Walking at dawn during the winter has been a great experience that I have enjoyed for years. It is not unusual to step out of the house into a frigid Northland temperature of subzero or to negotiate a route through newly fallen snow. Some mornings, snow is still falling and may be accompanied by strong winds.

However, the walks are not canceled and each venture in the winter morning offers more into the insights of Northland nature. During the first half of January 2021, the walks continued, but under different conditions.

Temperatures were far above normal and with this pattern, the month could be in contention for one of the warmest Januarys on record. Not once in the early weeks of the month did the mercury dip below zero. On the other side, 40 degrees was also not exceeded — something that has happened during other years in this first month.

We have been having a repetition of cloudy (sometimes fog) and mostly calm days. Not what is expected at this time of year, but I find that such days are good for walks and offer plenty to see and hear.

Calm with clouds or fog are great conditions for hearing what is happening in the early morning. Just as bird feeders settle in with the usual birds, so too it is along the road. Each day, I listen to the sounds of the local crows and ravens as they fly over open country. In woods, chickadees, nuthatches or blue jays call as they begin the day.

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And there are the woodpeckers. Tapping and pounding on trees to dislodge a breakfast is a regular sound, but nearly every day, I also hear drumming from some woodpeckers — usually hairy woodpeckers. Such is the proclamation of ownership done by these birds, more common in late winter.

Roadside tracks reveal the activity that happened when I was not here. Tracks of deer, squirrels and mice are seen daily. Some of the routes often used I call trails. Snowshoe hares and coyotes in addition to deer show these paths.

And there is other news. Recently, I noted fox tracks that included a scent marking. (Many canines begin breeding in January.) But for about a week earlier in the month, it was the trees that demanded attention.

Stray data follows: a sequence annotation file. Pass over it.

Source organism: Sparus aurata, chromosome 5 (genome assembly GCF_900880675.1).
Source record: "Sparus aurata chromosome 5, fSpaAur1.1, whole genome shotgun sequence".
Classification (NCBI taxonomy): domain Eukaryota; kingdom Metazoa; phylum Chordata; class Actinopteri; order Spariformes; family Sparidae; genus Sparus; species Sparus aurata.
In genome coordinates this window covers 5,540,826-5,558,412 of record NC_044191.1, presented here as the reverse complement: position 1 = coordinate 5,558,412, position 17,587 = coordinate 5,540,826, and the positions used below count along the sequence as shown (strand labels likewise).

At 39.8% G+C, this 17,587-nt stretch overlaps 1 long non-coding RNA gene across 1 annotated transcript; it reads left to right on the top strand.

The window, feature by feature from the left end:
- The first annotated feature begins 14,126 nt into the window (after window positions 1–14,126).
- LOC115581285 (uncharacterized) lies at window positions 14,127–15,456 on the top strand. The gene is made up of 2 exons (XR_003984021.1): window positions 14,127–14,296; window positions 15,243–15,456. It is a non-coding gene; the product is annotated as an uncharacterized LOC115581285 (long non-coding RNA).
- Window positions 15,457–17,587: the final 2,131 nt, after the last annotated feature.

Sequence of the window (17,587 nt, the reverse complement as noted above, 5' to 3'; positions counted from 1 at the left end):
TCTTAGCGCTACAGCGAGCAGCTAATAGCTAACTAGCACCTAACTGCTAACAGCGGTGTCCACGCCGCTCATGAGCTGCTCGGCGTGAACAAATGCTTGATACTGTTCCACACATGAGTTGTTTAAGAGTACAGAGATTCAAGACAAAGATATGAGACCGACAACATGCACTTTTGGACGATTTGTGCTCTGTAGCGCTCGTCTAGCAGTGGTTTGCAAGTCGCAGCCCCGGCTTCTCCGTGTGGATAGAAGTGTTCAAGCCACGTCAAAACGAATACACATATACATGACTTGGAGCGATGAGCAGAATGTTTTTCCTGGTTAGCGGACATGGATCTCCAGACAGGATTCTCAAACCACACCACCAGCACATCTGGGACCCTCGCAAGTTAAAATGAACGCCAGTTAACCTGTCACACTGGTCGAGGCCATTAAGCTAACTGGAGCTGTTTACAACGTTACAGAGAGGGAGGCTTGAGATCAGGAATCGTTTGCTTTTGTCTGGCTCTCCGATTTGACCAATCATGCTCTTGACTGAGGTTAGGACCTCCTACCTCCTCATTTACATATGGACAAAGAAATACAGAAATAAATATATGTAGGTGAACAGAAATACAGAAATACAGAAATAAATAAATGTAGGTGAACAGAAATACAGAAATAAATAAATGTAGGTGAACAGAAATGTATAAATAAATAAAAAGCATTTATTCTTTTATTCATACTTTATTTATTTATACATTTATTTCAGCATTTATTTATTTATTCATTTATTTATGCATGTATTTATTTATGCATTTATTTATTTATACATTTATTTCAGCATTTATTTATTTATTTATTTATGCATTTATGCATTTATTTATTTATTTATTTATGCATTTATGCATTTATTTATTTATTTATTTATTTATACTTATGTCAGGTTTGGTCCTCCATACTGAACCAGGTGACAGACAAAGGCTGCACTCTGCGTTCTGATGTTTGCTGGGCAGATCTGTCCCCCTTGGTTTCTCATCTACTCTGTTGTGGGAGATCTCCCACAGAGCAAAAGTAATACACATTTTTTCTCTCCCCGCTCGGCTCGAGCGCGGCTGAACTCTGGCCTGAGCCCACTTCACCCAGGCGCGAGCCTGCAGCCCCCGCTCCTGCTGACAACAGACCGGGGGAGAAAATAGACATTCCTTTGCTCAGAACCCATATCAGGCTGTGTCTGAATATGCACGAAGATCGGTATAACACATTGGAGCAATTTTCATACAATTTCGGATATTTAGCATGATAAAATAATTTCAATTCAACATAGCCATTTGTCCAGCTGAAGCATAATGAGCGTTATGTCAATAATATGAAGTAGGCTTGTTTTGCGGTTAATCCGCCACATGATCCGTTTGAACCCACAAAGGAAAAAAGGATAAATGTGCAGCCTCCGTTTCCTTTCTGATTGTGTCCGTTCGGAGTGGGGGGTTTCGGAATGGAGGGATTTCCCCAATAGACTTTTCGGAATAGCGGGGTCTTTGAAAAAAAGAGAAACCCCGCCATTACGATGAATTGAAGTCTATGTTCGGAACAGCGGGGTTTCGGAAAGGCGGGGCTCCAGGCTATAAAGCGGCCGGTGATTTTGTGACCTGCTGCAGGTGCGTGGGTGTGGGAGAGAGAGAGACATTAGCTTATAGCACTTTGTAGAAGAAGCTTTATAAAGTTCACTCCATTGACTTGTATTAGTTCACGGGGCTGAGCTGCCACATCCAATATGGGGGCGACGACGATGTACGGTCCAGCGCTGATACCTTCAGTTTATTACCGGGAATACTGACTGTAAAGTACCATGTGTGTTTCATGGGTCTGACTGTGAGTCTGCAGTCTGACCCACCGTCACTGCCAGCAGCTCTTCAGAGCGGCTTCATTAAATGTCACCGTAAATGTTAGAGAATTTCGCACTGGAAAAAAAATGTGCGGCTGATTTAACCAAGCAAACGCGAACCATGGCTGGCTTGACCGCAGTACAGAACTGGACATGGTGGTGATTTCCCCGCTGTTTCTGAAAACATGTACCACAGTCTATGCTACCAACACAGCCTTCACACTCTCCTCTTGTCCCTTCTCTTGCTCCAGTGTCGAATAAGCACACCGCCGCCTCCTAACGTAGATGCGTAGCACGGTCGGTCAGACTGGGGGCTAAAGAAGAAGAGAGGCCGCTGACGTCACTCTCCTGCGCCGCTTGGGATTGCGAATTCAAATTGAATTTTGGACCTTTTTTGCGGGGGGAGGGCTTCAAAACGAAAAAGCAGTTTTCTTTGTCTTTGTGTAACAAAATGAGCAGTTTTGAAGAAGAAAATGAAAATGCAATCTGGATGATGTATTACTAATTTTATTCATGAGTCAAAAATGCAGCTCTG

A rime-covered alder grows along the shore of a swamp. Note the rime on the branch and catkins. (Photo by Larry Weber)
A rime-covered alder grows along the shore of a swamp. Note the rime on the branch and catkins. (Photo by Larry Weber)

For several days in succession, my morning walks were greeted by forests, swamps and roadside plants that were coated with crystals of frost. Apparently, temperatures in the daytime were warm enough to allow for vapors to rise from the snowpack (sublimation). They formed droplets in the air we call fog. These droplets settled onto the branches of numerous trees and in the cooling temperatures of early mornings, they formed frost.

This condition of “frozen fog” is often called hoar frost, but what I was experiencing on these days, was a bigger build-up of crystals, some nearly one-half inch long and often in a spiny arrangement — a formation known as rime.

Rime is not that unusual. We see some most every year, but as the day warms in sunlight and winds pick up, it usually dissipates. But for several of these January days, it did not warm enough for that to happen, and they remained cloudy or foggy and calm. Walking here was like going through a fantasy forest. Whether seen from a distance or close up, the trees' cover was a delight.

This unique situation was not what we expect in early January, but still a welcome delight to behold.

Larry Weber
Larry Weber

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